By January 1945, the Germans were well on their way to losing World War II. As Allied forces advanced into German-controlled territories, the Nazi army began to retreat. On January 27, 1945, the Red Army reached the Auschwitz concentration camp, one of the most notorious Nazi camps, located in Oswiecim, Poland. Over a million people, the vast majority of whom were Jews, were murdered there between 1940-1945. By the time the Red Army reached Auschwitz, there were only about 7,000 inmates left onsite. Approximately 60,000 had been forced by the Nazis to leave on a death march headed west toward Germany. The Soviets were not prepared for what they would find that cold day as they entered Auschwitz. They were shocked by the horror of what they found: dead bodies lying strewn in haphazard piles, and inmates who were living skeletons, wracked with terrible disease. Soviet soldiers did what they could to help the survivors, organizing food and medical care for them as well as documenting what they found for the historical record. In 2005, on the 60th anniversary of the liberation of Auschwitz, the United Nations designated January 27th as International Holocaust Remembrance Day, a day dedicated to commemorating and memorializing the tragedy of the Holocaust that resulted in the deaths of 6 million Jews and millions of others. As it is each year, this year’s International Holocaust Remembrance Day will be marked with programming and memorials to the 6 million Jews murdered by the Nazis, including two AJC Advocacy Anywhere programs: Resilience: A Holocaust Survivor Reflects on Life During the Pandemic on January 26 and AJC Remembers: 3 Generations of Holocaust Reflections and Testimonials on January 27. We hope you will join us.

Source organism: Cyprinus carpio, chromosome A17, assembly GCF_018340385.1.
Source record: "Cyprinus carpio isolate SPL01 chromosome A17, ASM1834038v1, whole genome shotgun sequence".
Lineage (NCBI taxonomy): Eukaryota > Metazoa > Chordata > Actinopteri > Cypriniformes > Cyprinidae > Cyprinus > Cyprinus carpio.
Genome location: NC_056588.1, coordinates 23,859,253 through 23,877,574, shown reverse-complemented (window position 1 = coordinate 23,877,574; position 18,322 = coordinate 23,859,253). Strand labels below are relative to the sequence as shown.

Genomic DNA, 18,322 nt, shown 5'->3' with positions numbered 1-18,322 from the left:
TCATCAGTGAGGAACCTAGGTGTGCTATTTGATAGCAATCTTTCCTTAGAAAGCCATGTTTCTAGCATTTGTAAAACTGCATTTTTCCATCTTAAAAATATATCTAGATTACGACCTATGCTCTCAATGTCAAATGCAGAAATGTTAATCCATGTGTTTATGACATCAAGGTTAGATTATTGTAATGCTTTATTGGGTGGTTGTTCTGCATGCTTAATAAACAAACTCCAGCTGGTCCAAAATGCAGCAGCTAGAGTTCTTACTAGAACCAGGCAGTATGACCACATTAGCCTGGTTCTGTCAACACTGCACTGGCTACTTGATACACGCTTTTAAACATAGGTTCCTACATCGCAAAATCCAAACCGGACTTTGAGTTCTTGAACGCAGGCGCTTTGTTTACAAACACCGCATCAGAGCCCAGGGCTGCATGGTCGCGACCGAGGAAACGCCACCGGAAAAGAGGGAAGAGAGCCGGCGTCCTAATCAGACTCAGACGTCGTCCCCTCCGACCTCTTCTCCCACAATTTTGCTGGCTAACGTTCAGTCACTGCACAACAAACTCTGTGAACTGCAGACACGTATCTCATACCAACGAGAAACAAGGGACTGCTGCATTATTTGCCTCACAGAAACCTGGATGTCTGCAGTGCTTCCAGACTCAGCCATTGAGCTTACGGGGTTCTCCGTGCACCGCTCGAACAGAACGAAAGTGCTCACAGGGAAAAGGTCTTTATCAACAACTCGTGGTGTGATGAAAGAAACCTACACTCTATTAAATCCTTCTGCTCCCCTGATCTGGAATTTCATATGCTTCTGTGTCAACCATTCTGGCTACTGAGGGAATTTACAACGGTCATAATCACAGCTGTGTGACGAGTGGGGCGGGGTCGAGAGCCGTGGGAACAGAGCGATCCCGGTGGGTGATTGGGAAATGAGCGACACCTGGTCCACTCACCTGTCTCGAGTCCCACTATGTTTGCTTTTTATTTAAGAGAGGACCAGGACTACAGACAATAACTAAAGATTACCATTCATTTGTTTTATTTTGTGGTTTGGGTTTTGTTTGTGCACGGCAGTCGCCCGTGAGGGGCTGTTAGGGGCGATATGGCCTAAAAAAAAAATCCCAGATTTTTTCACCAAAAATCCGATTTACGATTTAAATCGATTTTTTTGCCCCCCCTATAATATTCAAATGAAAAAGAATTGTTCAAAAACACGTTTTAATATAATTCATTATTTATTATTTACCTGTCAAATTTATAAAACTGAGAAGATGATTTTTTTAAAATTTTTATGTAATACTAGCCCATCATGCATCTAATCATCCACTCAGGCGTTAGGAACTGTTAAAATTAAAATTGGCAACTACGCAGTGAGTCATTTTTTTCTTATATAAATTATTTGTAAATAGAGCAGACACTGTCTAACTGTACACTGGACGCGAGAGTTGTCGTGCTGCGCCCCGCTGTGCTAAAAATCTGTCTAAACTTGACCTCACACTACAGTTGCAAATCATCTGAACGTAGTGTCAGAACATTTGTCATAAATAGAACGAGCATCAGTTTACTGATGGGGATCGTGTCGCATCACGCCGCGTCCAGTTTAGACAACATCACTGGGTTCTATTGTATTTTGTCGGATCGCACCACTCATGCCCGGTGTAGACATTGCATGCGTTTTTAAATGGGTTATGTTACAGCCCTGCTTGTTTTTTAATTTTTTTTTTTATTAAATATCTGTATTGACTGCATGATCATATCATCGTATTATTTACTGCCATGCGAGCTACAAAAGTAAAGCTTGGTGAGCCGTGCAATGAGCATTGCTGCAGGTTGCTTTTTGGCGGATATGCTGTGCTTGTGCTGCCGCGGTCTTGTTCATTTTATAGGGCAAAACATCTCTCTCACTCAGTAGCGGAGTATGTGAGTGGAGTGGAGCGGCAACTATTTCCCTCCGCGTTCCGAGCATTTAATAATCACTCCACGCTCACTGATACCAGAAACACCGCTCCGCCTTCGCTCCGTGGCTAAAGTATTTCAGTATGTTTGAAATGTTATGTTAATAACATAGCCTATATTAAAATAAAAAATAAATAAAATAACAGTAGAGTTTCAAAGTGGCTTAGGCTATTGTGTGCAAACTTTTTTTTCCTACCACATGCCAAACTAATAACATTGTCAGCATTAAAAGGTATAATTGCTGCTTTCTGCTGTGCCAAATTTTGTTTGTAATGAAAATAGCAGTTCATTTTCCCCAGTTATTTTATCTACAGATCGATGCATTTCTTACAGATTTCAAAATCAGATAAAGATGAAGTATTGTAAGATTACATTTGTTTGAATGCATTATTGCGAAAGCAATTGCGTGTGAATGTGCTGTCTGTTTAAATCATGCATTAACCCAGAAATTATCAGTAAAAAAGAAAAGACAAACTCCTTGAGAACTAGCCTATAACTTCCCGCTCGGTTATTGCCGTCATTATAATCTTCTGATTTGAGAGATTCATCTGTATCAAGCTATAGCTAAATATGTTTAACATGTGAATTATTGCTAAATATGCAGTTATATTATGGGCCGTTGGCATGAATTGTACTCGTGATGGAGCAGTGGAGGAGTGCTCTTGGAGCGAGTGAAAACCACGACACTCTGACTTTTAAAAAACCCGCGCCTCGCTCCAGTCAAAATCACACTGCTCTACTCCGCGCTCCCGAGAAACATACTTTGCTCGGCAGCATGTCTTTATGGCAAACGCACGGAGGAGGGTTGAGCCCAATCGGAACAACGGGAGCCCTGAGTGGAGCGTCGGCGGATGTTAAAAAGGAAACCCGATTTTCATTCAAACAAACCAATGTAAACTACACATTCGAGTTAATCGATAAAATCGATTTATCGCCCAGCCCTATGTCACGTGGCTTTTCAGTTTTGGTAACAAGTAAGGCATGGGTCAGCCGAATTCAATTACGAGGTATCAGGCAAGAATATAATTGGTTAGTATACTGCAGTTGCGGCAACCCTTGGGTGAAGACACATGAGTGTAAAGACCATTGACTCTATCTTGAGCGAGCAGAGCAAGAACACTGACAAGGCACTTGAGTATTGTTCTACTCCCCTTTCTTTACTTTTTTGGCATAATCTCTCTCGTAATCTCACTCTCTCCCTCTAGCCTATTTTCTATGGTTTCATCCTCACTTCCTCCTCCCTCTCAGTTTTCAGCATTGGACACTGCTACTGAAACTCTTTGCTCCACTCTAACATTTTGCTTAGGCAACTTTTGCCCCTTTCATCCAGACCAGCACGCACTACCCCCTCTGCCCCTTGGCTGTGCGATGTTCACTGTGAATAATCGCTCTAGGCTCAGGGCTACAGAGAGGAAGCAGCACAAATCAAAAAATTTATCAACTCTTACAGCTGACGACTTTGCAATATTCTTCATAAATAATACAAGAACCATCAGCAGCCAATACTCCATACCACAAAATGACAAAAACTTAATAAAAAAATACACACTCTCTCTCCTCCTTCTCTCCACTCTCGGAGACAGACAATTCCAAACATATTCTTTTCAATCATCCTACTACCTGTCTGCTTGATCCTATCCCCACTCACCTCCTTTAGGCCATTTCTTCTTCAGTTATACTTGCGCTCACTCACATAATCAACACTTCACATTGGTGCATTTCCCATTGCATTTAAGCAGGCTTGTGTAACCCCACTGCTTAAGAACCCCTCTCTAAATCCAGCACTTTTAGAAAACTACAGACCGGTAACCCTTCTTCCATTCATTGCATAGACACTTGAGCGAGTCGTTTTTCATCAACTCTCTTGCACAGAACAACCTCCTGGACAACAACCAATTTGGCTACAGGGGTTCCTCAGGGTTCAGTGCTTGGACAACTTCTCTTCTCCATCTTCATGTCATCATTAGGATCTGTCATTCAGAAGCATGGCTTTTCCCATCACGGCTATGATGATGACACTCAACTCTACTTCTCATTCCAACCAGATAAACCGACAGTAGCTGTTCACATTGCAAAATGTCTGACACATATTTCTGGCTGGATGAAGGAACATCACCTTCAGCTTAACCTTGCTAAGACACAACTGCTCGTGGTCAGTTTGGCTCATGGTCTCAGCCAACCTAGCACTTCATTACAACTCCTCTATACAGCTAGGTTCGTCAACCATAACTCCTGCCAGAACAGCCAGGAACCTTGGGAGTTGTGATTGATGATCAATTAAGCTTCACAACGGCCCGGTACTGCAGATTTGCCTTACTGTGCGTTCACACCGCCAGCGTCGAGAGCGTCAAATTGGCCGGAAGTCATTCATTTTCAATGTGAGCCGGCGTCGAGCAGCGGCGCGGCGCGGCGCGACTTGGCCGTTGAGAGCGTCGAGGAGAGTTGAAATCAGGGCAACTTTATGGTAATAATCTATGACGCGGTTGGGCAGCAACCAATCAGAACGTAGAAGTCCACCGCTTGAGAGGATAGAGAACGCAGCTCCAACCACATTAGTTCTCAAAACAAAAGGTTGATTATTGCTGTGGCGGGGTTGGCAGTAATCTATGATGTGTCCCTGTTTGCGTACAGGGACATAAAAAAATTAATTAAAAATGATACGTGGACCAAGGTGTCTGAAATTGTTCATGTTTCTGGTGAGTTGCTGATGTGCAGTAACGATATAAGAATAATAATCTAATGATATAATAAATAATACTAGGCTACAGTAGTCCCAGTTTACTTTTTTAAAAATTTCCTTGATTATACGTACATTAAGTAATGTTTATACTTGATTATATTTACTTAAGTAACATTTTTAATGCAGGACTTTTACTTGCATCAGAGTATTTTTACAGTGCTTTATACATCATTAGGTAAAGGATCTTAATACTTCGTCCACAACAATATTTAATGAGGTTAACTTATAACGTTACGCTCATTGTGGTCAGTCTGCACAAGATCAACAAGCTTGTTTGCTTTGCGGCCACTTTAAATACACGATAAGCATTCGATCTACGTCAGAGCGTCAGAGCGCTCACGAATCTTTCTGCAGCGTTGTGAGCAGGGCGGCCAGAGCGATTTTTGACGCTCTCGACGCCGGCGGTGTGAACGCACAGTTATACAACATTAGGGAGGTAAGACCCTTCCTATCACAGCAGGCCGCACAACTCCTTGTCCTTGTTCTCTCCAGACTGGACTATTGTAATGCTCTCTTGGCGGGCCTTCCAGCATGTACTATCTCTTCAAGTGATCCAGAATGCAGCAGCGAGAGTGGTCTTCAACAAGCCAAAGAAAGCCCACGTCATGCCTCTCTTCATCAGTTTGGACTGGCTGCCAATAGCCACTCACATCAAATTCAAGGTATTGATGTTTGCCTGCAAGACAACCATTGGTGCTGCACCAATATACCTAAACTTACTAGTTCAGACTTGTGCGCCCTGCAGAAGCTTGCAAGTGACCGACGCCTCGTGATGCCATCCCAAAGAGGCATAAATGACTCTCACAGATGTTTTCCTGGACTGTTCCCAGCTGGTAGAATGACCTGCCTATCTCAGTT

For Shabbat Table Discussion - Good for the Jews?

Much has been made of the many Jews nominated for cabinet and senior positions in the Biden administration. The ranks include White House Chief of Staff Ronald Klain, the newly-confirmed Director of National Intelligence Avril Haines, as well as nominees for Secretary of State Antony Blinken, Treasury Secretary Janet Yellen, Attorney General Merrick Garland, and Homeland Security Secretary Alejandro Mayorkas. (One article quipped that there were enough for a minyan!) The American Jewish community takes great interest, and even pride in the disproportionately high number of Jews that attain significant positions in our government. But what does it actually mean for the American Jewish community that so many Jews will be serving at the highest levels of the Biden administration? Does their Jewishness help the Jewish community in any way? Should it?

Questions for your Shabbat table:

  • Did you take note of the fact that many of Biden’s senior administration officials are Jewish? Did it make you proud? 
  • Do you think that the Jews serving in the Biden administration will feel a special responsibility toward the Jewish community and/or Israel? Should they? 
  • What does it mean about Jewish status in America that we are so disproportionately represented in these senior administration positions? How do we square this success with the reality of rising antisemitism on both the right and the left in America?

For more information and resources:

  • Watch Antony Blinken’s speech at AJC’s 2015 Global Forum
  • Read this fascinating article about Alejandro Mayorkas’ family’s escape from Nazi-controlled Europe and Cuba before arriving in the United States.

Shabbat shalom!

שבת שלום!